Paul with daughter Annie and grandson Matthew.

Hope springs eternal

Paul Glackin is battling pancreatic cancer in the most public of ways - broadcasting near daily updates on Twitter- hoping to inspire others to keep fighting.

Some days are better than others, understandably. But Paul doesn’t shy away from the bad either. “You need those to help refocus on what’s positive,” Paul opines. “You can’t ever lose sight of the good things, despite everything else.”

What’s remarkable about Paul’s outlook is how it has, in turn, attracted a wealth of kindness from strangers right across the globe.

The likes of presenter Bibi Baskin, actor Rory Cowan, PR guru Hugh Gillanders and many more now regularly check in on him, despite never having pressed-flesh. Paul now counts them among his friends.

Most recently the avid Celtic FC fan received an inspiring video message from former club and Irish manager Martin O’Neill. The Northern Irish man, whose wife faced her own fight with Non-Hodgkin’s lymphoma some years back, described Paul as a “fighter”, and wished him well with his future treatment.

To this day Paul still can’t remember driving from Virginia to Cavan General Hospital. Less than an hour earlier he’d been delivered a bombshell out of the blue by being told he “might” have pancreatic cancer. He’s driven the near 30-kilometre distance countless times. So accustomed is Paul, that if he closes his eyes and concentrates hard enough, from memory alone, he can navigate each corner, the straights at Billis, the undulating surface around Lavey, and the roundabouts in Cavan Town. The only thing he recalls from his journey that fateful day is calling his wife Geraldine to try prepare her for the bad news to come.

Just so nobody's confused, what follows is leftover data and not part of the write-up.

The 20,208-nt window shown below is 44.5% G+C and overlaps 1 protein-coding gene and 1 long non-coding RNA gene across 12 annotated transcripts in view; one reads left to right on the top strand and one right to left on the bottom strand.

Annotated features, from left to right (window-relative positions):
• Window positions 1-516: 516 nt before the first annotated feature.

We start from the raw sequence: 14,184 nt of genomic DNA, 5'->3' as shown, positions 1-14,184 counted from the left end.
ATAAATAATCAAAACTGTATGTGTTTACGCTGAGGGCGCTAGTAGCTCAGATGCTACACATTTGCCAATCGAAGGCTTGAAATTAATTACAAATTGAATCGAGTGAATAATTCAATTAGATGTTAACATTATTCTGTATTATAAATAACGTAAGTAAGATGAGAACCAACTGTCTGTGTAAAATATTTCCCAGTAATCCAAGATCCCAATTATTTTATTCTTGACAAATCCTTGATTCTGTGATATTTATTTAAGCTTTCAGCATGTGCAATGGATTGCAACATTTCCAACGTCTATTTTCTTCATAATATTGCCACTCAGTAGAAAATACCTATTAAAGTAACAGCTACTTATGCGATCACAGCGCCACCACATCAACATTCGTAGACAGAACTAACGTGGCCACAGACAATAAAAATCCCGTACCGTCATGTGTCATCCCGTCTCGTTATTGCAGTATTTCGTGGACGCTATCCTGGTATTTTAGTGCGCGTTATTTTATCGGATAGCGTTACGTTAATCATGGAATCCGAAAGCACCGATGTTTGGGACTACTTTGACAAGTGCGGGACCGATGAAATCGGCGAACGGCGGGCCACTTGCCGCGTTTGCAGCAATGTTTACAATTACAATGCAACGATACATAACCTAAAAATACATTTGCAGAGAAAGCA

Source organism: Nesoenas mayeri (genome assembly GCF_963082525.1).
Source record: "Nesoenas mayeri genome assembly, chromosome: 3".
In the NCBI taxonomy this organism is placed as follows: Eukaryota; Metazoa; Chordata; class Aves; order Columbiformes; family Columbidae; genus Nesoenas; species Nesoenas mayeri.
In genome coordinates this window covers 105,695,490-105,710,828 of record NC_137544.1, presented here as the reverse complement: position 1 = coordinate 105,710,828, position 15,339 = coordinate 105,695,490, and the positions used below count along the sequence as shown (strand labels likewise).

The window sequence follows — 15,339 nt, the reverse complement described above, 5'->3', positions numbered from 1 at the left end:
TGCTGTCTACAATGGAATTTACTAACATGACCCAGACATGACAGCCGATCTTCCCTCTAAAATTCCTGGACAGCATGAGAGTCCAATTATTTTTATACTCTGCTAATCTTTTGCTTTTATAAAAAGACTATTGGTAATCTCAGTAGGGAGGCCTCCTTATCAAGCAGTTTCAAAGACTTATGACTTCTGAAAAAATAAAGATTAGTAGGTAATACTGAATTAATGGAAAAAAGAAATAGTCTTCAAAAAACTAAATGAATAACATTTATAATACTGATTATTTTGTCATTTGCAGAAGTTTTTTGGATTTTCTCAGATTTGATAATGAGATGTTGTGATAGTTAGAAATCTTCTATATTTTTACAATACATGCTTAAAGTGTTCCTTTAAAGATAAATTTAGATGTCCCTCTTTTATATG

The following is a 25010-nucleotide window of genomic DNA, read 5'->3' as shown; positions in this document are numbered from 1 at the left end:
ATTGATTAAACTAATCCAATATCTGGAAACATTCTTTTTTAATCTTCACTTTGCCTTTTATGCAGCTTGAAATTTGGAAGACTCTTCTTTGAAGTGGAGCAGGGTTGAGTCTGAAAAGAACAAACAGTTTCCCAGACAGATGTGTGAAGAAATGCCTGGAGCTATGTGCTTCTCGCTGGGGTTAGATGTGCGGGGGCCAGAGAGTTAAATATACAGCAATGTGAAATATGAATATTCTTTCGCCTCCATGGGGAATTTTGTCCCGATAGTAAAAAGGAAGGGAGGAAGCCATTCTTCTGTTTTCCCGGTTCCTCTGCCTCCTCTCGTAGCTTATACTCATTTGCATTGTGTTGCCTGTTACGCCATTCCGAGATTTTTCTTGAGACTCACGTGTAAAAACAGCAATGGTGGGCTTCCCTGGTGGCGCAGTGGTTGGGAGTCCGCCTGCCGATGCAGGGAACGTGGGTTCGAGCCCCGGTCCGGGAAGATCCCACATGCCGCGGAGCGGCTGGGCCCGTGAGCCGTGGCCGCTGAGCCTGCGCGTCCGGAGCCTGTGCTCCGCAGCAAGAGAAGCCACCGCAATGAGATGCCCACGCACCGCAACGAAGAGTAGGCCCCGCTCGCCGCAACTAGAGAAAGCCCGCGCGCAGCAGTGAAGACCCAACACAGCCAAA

That day in January 2020 remains a blur to Paul. In some ways the fears, which blanked his mind, still remain.

Paul had been jaundice for weeks. “Bart Simpson yellow,” as he puts it, trying to bring levity to the situation looking back.

It was serious though, so serious that Paul’s work colleagues had even begun voicing concern through quiet whispers at the water-cooler.

“I was wearing my glasses half-ways down my nose thinking people wouldn’t notice, but they did. I was going to Galway for a meeting the next day so I said I’d go to the doctor on the way. ‘You know you could have pancreatic cancer’ she said. Those words... they just dropped me.”

Paul never made it to Galway for his scheduled meeting. Doctors kept him in for blood tests, with the medics confirming their worst suspicions not long after.

He spent much of the next four weeks in hospital, transferred to Beaumont and later Vincent’s. Doctors there “blasted” Paul’s cancer with radium, hoping to shrink the size of the growth. Their plan was simple. Get the cancer reduced enough to safely attempt what’s known as a Whipple procedure, or pancreaticoduodenectomy.

But the surgery, scheduled in September last year, though was a “failure”.

“The cancer had spread to other parts of my body in the meantime and so it was too dangerous to proceed,” shares Paul. His voice is low, not weak, but exhausted by the ordeal his body has gone through to date with chemotherapy. When the Celt spoke with Paul, he’s sitting at his Virginia home. Wife Geraldine, as always, is not far away.